The Abbey (except for private prayer), its Café and Bookshop are presently closed but we hope to reopen and welcome you back on Thursday 3 December. We will be open for private prayer on Tuesdays and Saturdays from 10am to 12noon. Please wear a mask, use the sanitising stations, follow the one way system and maintain social distancing. Thank you for helping us keep people safe by following these guidelines.
Malmesbury is a truly wonderful place to visit for the day or for a short break. Our stewards count approximately 65,000 visitors through the Abbey’s Norman porch each year.
The Abbey is open to visitors and for private prayer from 9:30 am – 3:30 pm Monday – Saturday. At the moment, Sunday and Wednesday services are gradually restarting. Please see our Services page for more information and how to book a seat. Morning prayer (Monday – Friday) are conducted online, at the moment.
If you’re planning to visit, please wear a mask if you can, use the sanitising stations, follow the one way system and maintain social distancing. Thanks so much for helping us keep people safe by following these guidelines.
In more normal times, when not under coronavirus restrictions, we try to keep the Abbey open every single day but, even then, we do close after Christmas and New Year’s Day and also for occasional services, conferences, filming, organ tuning or maintenance. Please check this site for closure details but do contact us if you would like to be absolutely sure that we are open on the day you plan to visit. We never mind a phone call or an e-mail.
In due course, we hope to return to the pattern whereby, each day, life at the Abbey begins with Morning Prayer in St Aldhelm’s Chapel at 9 am (Holy Communion on a Sunday). Please visit our Worship page if you would like to join us for worship; you are really very welcome.
As well as exploring the beautiful 12th century Abbey, the grounds, the Abbey Café and our bookshop, you can also spend time at Abbey House Gardens, the Athelstan Museum and explore the numerous shops, restaurants and pubs in town. Westonbirt Aboretum and Highgrove are also only a very short drive away.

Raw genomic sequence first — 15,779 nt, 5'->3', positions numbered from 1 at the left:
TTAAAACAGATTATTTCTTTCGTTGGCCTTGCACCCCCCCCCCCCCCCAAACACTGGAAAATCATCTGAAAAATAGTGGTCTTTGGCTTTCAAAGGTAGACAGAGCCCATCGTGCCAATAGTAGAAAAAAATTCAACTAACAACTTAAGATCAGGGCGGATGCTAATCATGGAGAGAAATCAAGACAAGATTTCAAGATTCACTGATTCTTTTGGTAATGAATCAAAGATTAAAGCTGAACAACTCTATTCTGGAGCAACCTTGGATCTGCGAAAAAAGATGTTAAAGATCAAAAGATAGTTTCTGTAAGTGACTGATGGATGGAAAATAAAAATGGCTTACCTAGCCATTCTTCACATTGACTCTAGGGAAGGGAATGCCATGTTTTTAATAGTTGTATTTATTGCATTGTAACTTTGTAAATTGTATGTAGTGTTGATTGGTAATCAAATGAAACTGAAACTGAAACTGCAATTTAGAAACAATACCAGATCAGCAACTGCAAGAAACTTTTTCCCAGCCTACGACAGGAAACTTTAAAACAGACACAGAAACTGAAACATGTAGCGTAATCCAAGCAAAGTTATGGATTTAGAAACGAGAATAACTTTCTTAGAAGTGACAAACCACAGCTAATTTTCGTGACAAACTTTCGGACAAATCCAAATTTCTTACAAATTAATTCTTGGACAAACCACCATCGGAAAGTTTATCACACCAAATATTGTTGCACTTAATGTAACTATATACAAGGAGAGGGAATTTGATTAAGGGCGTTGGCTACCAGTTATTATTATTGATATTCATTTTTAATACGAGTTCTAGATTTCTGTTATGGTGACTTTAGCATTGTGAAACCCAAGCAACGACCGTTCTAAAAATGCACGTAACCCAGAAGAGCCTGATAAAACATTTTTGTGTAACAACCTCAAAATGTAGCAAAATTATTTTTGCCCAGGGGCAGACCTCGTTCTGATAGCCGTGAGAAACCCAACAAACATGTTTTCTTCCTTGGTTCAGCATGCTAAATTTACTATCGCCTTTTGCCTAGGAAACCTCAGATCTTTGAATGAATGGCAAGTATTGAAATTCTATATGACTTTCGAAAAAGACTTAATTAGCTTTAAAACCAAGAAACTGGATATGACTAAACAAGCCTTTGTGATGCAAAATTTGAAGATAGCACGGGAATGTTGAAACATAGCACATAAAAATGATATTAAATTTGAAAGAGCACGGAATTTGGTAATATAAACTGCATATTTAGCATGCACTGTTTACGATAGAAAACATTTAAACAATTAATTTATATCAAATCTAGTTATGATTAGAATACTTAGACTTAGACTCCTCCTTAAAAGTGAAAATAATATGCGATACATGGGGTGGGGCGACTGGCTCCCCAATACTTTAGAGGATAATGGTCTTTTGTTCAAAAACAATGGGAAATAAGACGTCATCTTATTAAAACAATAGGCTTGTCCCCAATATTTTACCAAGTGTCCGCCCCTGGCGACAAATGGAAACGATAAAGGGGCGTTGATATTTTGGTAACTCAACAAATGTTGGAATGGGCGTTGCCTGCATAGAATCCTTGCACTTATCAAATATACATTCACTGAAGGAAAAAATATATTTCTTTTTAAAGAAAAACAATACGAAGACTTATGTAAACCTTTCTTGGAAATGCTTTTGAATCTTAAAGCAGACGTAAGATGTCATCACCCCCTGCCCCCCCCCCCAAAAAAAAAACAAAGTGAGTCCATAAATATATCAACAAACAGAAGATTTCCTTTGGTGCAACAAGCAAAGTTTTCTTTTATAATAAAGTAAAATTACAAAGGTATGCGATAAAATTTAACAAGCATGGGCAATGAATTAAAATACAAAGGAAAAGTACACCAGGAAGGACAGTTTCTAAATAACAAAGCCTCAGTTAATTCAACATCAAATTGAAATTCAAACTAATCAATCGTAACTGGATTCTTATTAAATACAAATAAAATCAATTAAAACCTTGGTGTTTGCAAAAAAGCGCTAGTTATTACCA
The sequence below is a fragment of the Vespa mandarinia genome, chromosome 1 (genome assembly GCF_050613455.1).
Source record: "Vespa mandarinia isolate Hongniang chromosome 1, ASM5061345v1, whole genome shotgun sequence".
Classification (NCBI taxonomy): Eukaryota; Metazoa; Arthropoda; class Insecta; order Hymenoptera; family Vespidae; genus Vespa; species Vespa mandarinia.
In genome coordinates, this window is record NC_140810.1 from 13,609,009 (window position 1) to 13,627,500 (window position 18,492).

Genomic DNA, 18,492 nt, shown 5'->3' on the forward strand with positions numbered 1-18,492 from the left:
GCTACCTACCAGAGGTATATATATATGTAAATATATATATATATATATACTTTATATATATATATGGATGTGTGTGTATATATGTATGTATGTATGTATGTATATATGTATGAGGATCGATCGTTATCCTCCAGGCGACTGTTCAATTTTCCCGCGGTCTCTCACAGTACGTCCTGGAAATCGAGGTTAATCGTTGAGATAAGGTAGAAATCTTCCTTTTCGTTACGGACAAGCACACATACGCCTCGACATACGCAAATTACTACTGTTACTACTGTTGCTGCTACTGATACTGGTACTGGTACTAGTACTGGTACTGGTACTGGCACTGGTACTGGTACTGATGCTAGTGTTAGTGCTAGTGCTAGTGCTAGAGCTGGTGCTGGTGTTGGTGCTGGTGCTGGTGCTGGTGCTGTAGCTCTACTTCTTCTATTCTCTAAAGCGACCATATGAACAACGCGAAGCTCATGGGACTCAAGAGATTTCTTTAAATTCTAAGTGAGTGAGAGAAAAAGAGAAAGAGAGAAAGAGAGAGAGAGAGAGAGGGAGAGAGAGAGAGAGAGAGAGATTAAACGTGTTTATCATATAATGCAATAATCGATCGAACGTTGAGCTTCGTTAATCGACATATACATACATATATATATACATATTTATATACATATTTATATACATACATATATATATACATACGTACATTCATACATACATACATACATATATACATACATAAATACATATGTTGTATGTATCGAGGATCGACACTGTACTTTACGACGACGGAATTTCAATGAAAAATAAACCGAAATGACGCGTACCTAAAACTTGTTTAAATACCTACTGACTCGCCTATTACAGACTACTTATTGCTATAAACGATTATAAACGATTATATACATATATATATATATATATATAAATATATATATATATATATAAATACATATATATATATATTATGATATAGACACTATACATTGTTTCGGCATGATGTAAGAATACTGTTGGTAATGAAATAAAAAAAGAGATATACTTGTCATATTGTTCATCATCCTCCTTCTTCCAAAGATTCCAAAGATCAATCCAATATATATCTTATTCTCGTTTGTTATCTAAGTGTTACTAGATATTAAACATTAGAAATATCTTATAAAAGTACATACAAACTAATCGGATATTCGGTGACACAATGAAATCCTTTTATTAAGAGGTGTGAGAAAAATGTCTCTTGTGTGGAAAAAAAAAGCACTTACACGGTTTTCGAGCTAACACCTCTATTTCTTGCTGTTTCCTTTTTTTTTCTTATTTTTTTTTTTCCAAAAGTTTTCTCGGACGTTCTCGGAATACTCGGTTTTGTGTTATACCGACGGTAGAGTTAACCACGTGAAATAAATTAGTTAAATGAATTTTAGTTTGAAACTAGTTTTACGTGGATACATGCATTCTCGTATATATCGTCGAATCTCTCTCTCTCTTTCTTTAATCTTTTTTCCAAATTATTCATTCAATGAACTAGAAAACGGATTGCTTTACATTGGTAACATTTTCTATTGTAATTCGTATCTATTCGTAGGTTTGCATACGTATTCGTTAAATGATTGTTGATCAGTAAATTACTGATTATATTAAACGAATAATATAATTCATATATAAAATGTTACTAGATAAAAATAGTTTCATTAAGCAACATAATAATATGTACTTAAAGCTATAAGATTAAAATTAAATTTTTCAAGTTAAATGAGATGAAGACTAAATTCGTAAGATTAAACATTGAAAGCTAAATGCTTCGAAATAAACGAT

Admission is free to Malmesbury Abbey, but your visit isn’t without cost – it costs us £700 each day to keep the Abbey open. Like all abbeys and cathedrals across the UK, Malmesbury Abbey faces restoration and utility costs that rise significantly every year. But we are committed to giving free access to our 65,000 visitors each year and would ask that you consider giving £5-£10 towards the cost of our work here.
We encourage you to purchase the excellent Abbey Guide book for £2 and we’d also like to point you in the direction of the Abbey Café and Bookshop. Your purchases and generosity help keep this beautiful abbey open and accessible for all.
There is a collection box as you leave the Abbey; please use a Gift Aid envelope if appropriate.
Since the re-emergence of Christianity to this region in the 6th century, Malmesbury has long been a place at the forefront of history. Thought to be the first capital of England, it was home to the first saint of Wessex (St Aldhelm), the first king of England (King Athelstan the Glorious), the first man to fly (Brother Eilmer), the father of modern English history (William of Malmesbury), and the father of English philosophy (Thomas Hobbes).
The Abbey was built in the 12th century and is home to King Athelstan’s tomb, the crest of Henry VII, a specially illuminated 15th century Bible, a breathtaking Norman stone porch which illustrates the Christian salvation history and the grave of Hannah Twinnoy, who was killed by a tiger, locally, in 1703. You can read a little more on the History page of this website.
During the week, except for when there are special services taking place in the abbey, morning coffee, a light lunch or afternoon tea is available from the Abbey Café. We regret we don’t open the Café on Sundays and sadly, in these covid times, unable to serve our normal free tea & coffee (and sometimes cake!) after our main Sunday services. You are very welcome to join us for a drink and a chat.
The Abbey also has a bookshop selling a wide range of gifts as well as books and CDs, including a wealth of literature relating to the history and geography of Malmesbury, the Abbey, and those linked with the town and the Abbey. We have a wide range of bibles in various translations as well as study guides, bible reading notes and a wide variety of Christian literature. Staff and stewards are on hand to offer advice and we also offer a mail order service offering both secular and religious books, CDs and DVDs.
All profits from both the bookshop go to the work and upkeep of the Abbey.
Travelling by Car
From the south-west or south-east, travel along the M4 and head north at Junction 17 on the A429 for five miles.
From the north-west or north, travel south along the M5 to junction 11a. Follow signs to Cirencester and then a further 10 miles south to Malmesbury along the A429.
On arriving in Malmesbury, follow signs to the Long Stay car park.
From the long stay car park you will see the Abbey quite clearly. Walk across Mill Lane Bridge, climb the Abbey Steps (63 of them) and walk past the semi-derelict East Wall of the Abbey into the 15th Century Market Cross area. There you will see the entrance to the Abbey grounds by the side of the Rajah Indian Restaurant through the Tolsey Gate.
(To avoid Abbey Steps you can park in the Town Centre short stay car park but it is restricted to 2 hours maximum stay, Monday to Saturday though it is free on a Sunday.)
A tourist map of Malmesbury is available on the Malmesbury Town Council website.